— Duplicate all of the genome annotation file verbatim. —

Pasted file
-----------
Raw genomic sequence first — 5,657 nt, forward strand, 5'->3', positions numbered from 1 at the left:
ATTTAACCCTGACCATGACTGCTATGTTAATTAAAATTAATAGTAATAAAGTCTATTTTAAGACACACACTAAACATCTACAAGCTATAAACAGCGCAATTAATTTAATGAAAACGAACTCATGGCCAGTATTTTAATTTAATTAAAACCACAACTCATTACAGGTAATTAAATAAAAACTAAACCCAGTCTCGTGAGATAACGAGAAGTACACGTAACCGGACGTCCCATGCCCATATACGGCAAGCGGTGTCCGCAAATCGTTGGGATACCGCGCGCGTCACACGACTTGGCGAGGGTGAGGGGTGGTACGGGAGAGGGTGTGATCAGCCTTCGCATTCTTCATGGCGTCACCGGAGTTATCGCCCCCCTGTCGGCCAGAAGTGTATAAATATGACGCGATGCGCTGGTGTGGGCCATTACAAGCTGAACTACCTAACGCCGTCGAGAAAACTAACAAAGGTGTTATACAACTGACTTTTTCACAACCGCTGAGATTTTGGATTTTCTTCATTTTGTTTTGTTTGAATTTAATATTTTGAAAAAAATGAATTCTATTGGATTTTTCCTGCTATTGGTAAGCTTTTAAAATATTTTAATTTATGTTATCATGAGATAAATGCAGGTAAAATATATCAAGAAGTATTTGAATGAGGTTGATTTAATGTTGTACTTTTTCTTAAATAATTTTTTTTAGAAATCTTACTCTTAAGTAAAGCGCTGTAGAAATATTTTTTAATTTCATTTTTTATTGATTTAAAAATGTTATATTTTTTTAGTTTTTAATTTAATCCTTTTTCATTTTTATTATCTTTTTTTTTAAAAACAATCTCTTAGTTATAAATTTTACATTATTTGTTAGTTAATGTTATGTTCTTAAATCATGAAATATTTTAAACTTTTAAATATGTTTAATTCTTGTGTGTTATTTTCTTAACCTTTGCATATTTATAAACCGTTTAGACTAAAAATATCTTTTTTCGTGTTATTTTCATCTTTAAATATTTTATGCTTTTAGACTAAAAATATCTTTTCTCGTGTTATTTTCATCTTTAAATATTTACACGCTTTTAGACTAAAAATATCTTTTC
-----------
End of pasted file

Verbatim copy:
Raw genomic sequence first — 5,657 nt, forward strand, 5'->3', positions numbered from 1 at the left:
ATTTAACCCTGACCATGACTGCTATGTTAATTAAAATTAATAGTAATAAAGTCTATTTTAAGACACACACTAAACATCTACAAGCTATAAACAGCGCAATTAATTTAATGAAAACGAACTCATGGCCAGTATTTTAATTTAATTAAAACCACAACTCATTACAGGTAATTAAATAAAAACTAAACCCAGTCTCGTGAGATAACGAGAAGTACACGTAACCGGACGTCCCATGCCCATATACGGCAAGCGGTGTCCGCAAATCGTTGGGATACCGCGCGCGTCACACGACTTGGCGAGGGTGAGGGGTGGTACGGGAGAGGGTGTGATCAGCCTTCGCATTCTTCATGGCGTCACCGGAGTTATCGCCCCCCTGTCGGCCAGAAGTGTATAAATATGACGCGATGCGCTGGTGTGGGCCATTACAAGCTGAACTACCTAACGCCGTCGAGAAAACTAACAAAGGTGTTATACAACTGACTTTTTCACAACCGCTGAGATTTTGGATTTTCTTCATTTTGTTTTGTTTGAATTTAATATTTTGAAAAAAATGAATTCTATTGGATTTTTCCTGCTATTGGTAAGCTTTTAAAATATTTTAATTTATGTTATCATGAGATAAATGCAGGTAAAATATATCAAGAAGTATTTGAATGAGGTTGATTTAATGTTGTACTTTTTCTTAAATAATTTTTTTTAGAAATCTTACTCTTAAGTAAAGCGCTGTAGAAATATTTTTTAATTTCATTTTTTATTGATTTAAAAATGTTATATTTTTTTAGTTTTTAATTTAATCCTTTTTCATTTTTATTATCTTTTTTTTTAAAAACAATCTCTTAGTTATAAATTTTACATTATTTGTTAGTTAATGTTATGTTCTTAAATCATGAAATATTTTAAACTTTTAAATATGTTTAATTCTTGTGTGTTATTTTCTTAACCTTTGCATATTTATAAACCGTTTAGACTAAAAATATCTTTTTTCGTGTTATTTTCATCTTTAAATATTTTATGCTTTTAGACTAAAAATATCTTTTCTCGTGTTATTTTCATCTTTAAATATTTACACGCTTTTAGACTAAAAATATCTTTTC